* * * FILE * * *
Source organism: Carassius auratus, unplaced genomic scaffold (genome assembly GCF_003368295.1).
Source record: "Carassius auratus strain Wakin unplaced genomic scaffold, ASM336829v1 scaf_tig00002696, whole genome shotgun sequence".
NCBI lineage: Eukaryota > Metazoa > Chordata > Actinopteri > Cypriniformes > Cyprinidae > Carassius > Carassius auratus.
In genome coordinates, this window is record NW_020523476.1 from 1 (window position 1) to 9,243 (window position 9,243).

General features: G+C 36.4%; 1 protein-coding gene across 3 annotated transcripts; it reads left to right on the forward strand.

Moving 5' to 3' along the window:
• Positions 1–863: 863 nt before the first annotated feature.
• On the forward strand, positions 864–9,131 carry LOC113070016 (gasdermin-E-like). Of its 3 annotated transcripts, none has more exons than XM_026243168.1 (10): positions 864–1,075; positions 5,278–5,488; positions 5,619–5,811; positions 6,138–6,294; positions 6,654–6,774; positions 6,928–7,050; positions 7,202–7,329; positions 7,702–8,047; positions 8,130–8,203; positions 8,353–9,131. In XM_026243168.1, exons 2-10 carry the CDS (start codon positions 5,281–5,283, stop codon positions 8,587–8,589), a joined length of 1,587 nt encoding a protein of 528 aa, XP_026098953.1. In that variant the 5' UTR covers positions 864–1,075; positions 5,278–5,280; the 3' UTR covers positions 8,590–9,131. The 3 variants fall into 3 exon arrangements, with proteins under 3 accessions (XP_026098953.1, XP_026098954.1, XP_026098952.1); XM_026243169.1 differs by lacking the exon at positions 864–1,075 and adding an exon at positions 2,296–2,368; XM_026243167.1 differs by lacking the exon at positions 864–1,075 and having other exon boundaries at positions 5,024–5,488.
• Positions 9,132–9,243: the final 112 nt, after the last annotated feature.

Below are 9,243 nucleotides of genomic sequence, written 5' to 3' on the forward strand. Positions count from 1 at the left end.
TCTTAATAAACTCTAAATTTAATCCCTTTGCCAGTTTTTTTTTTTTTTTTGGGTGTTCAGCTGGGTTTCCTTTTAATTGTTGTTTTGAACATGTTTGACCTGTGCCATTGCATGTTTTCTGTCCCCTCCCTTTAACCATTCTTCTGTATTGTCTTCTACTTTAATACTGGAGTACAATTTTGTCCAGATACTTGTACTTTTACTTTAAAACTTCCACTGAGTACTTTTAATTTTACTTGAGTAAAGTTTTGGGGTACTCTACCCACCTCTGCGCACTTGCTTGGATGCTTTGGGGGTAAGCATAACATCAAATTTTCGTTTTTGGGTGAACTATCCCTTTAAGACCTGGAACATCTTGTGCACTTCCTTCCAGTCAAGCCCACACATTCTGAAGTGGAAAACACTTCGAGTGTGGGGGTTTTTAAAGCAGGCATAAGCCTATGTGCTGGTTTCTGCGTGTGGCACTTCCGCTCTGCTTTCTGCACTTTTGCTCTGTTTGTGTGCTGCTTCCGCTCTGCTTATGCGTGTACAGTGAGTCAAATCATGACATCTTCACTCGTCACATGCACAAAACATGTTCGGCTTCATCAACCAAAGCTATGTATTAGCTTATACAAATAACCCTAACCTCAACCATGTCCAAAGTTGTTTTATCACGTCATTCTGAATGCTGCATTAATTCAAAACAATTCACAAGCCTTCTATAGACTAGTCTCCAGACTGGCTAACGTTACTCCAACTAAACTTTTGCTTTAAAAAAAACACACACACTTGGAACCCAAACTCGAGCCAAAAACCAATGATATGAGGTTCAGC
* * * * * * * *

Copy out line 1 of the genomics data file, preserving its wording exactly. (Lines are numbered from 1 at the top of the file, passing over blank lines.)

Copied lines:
Source organism: Carassius auratus, unplaced genomic scaffold (genome assembly GCF_003368295.1).